Current Ideas: A Blog by Jeffrey A. Schaler

I've created this blog--"Current Ideas"--to share news and views related to my teaching, writing, and interests. If you want to post something, please keep it brief and to the point. Good contact is the appreciation of difference. There's no limit on opinions or information posting, but the tone of this blog is one of reasonably civilized discussion. Hate material is out, as well as unsupported extreme personal attacks.

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Thursday, January 18, 2007

Expert Ties Ex-Player’s Suicide to Brain Damage

New York Times
By ALAN SCHWARZ
Published: January 18, 2007

Since the former National Football League player Andre Waters killed himself in November, an explanation for his suicide has remained a mystery. But after examining remains of Mr. Waters’s brain, a neuropathologist in Pittsburgh is claiming that Mr. Waters had sustained brain damage from playing football and he says that led to his depression and ultimate death.

The neuropathologist, Dr. Bennet Omalu of the University of Pittsburgh, a leading expert in forensic pathology, determined that Mr. Waters’s brain tissue had degenerated into that of an 85-year-old man with similar characteristics as those of early-stage Alzheimer’s victims. Dr. Omalu said he believed that the damage was either caused or drastically expedited by successive concussions Mr. Waters, 44, had sustained playing football.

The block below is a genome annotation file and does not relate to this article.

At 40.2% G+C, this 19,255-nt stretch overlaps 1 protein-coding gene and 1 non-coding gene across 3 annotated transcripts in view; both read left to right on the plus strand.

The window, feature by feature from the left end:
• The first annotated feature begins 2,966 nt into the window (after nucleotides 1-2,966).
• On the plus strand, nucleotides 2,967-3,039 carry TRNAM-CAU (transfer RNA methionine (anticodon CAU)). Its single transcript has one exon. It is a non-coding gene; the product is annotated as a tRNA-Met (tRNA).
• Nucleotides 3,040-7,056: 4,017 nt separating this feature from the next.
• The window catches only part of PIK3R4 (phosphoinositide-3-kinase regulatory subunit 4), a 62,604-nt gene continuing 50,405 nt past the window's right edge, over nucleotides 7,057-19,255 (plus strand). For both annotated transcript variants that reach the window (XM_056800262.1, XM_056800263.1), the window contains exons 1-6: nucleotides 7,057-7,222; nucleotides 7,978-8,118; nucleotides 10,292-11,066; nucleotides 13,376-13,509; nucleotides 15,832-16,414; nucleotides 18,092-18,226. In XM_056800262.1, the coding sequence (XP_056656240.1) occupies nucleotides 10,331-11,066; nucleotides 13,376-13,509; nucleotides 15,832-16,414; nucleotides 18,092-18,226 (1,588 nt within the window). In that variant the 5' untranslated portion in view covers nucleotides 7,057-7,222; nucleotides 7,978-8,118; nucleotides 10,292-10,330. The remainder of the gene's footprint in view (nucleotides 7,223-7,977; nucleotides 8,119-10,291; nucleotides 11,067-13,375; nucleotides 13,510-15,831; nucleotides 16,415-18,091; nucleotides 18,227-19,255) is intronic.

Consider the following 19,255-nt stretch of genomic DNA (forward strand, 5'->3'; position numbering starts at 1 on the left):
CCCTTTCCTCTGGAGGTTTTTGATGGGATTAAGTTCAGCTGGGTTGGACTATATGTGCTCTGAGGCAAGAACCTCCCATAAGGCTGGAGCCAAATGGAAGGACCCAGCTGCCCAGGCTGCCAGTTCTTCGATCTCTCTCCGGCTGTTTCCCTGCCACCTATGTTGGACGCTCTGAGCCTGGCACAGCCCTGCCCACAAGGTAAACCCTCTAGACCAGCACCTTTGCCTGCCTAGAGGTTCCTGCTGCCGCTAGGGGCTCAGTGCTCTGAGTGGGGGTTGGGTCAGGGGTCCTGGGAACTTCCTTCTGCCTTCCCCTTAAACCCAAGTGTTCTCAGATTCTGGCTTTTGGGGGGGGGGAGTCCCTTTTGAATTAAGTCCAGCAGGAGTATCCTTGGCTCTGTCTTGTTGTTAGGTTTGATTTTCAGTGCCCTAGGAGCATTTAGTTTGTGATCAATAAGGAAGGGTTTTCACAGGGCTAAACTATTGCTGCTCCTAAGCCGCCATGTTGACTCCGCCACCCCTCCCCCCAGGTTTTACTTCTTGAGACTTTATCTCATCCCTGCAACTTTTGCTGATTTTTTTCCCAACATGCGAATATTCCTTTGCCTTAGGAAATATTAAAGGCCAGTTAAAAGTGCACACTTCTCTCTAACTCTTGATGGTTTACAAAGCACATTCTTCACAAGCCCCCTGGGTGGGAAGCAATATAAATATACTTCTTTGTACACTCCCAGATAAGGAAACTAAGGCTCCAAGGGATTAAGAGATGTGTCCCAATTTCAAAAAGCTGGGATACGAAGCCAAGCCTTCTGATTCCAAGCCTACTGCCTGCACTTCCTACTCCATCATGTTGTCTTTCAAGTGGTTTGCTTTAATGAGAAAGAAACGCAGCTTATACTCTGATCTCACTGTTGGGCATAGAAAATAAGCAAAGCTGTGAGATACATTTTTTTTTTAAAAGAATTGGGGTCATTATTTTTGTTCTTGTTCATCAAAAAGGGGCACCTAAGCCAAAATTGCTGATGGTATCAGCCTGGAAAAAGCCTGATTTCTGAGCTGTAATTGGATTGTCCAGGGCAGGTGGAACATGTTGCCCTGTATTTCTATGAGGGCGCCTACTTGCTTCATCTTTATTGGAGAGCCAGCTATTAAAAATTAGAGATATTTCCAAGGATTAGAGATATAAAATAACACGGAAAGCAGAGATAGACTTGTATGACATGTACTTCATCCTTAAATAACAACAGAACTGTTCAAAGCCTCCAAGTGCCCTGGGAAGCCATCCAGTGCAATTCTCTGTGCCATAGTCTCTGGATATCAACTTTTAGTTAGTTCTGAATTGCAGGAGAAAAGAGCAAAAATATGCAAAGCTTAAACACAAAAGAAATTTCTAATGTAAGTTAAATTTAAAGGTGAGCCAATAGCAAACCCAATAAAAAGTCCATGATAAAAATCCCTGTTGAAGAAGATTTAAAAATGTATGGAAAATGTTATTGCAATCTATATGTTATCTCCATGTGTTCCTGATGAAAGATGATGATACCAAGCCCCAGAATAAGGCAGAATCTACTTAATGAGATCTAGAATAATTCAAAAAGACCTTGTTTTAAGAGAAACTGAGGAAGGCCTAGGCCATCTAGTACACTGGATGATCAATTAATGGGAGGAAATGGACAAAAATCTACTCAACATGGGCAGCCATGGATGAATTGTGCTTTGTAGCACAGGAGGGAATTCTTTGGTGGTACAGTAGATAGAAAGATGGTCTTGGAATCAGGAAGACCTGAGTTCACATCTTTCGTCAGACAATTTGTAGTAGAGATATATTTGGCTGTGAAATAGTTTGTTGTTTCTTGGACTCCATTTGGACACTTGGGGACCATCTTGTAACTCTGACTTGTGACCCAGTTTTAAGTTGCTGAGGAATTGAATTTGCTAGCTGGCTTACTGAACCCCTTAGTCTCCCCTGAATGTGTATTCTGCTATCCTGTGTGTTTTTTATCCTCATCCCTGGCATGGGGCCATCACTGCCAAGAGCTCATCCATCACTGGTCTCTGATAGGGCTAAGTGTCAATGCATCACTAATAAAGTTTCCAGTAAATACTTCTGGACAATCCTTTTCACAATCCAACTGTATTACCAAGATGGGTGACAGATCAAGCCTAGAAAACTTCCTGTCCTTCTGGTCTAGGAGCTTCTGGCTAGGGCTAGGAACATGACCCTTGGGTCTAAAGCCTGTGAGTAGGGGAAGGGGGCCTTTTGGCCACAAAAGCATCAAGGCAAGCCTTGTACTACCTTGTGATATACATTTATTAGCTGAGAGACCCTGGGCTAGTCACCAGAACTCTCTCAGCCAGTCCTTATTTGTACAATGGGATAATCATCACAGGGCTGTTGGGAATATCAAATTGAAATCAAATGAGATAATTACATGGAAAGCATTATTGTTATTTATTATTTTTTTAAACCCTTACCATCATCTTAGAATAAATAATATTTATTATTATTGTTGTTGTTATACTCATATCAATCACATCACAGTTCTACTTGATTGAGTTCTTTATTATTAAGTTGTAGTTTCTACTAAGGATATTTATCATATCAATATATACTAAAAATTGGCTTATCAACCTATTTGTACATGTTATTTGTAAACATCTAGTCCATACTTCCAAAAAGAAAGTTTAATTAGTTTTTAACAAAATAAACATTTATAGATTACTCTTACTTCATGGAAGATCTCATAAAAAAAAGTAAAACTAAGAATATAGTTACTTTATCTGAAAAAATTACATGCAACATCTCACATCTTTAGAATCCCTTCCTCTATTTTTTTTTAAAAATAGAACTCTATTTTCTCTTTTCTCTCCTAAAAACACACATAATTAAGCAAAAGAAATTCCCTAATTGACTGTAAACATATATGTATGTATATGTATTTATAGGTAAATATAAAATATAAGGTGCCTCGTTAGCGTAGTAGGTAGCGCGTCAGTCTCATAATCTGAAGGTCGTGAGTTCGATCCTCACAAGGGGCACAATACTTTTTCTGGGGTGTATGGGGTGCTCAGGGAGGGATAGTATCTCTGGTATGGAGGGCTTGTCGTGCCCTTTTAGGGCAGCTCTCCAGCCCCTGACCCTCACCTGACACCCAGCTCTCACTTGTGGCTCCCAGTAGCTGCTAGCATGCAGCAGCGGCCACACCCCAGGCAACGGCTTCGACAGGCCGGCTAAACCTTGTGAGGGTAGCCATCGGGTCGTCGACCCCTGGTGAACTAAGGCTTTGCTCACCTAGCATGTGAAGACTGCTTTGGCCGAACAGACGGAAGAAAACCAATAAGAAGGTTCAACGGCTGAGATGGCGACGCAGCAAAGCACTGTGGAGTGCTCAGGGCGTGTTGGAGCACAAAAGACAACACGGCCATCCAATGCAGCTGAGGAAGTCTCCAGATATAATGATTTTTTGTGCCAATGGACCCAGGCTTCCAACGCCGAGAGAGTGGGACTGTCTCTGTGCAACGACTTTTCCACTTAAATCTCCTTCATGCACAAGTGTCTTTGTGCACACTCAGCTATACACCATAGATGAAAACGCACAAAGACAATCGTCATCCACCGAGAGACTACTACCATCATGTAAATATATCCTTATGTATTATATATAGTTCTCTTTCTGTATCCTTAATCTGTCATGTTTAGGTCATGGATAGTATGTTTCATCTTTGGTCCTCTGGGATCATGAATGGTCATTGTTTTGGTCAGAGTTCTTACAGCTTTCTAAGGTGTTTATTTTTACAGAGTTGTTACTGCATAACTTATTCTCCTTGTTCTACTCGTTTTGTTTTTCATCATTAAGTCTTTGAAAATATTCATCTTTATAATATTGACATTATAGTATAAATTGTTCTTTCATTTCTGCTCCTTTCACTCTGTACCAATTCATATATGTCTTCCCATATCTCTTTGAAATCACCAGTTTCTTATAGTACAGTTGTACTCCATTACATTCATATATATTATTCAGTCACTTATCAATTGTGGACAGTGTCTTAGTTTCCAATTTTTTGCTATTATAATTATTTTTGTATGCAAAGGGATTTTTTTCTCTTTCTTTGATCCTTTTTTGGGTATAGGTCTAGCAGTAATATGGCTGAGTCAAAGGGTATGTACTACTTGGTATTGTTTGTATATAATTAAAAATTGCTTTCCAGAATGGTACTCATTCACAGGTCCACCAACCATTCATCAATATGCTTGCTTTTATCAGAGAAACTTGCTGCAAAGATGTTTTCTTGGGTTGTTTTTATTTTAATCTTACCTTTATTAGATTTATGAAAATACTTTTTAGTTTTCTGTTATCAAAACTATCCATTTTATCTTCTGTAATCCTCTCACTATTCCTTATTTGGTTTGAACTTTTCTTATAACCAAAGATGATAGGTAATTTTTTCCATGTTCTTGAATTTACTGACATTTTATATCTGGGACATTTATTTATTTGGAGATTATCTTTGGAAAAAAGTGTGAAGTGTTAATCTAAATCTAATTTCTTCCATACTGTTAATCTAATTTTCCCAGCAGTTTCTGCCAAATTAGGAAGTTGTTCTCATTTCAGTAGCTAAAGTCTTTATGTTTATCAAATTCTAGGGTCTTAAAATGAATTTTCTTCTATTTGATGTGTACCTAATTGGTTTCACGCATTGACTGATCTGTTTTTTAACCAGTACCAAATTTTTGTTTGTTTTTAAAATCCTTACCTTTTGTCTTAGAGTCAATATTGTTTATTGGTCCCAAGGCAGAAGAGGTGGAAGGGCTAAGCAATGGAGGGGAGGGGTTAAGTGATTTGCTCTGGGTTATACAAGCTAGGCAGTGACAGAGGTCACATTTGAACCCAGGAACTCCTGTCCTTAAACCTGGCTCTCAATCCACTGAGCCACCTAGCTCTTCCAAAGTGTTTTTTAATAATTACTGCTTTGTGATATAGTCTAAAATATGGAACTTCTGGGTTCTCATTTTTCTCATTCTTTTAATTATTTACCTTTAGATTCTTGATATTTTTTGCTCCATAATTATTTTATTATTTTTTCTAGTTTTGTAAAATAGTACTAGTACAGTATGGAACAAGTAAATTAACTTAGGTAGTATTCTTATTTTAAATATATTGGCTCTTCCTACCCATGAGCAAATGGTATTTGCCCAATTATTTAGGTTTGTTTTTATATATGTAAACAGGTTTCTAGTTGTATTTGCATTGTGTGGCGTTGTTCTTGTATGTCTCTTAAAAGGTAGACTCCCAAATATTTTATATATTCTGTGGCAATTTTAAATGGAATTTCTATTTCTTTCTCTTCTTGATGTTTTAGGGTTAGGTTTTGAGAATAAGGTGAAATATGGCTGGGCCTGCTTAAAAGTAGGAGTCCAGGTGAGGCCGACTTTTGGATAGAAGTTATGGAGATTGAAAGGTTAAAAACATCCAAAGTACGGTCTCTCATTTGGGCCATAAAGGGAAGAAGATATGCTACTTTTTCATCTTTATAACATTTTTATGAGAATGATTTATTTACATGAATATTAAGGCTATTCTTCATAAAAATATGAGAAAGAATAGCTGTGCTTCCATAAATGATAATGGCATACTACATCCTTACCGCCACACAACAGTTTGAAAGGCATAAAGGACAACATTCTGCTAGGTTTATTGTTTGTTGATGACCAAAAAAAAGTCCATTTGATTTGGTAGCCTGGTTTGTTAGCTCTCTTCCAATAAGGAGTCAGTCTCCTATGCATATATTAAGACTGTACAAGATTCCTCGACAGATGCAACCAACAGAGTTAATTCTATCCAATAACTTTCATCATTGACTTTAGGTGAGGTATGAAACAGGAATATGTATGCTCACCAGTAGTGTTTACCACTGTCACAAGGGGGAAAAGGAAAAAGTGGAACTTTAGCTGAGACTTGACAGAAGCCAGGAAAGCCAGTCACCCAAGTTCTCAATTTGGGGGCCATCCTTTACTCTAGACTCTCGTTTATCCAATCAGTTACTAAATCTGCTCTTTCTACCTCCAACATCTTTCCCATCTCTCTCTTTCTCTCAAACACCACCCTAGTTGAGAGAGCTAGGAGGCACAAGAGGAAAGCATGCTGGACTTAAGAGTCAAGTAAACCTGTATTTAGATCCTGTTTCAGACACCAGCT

In a telephone interview, Dr. Omalu said that brain trauma “is the significant contributory factor” to Mr. Waters’s brain damage, “no matter how you look at it, distort it, bend it. It’s the significant forensic factor given the global scenario.”

He added that although he planned further investigation, the depression that family members recalled Mr. Waters exhibiting in his final years was almost certainly exacerbated, if not caused, by the state of his brain — and that if he had lived, within 10 or 15 years “Andre Waters would have been fully incapacitated.”

Dr. Omalu’s claims of Mr. Waters’s brain deterioration — which have not been corroborated or reviewed — add to the mounting scientific debate over whether victims of multiple concussions, and specifically longtime N.F.L. players who may or may not know their full history of brain trauma, are at heightened risk of depression, dementia and suicide as early as midlife.

The N.F.L. declined to comment on Mr. Waters’s case specifically. A member . . .

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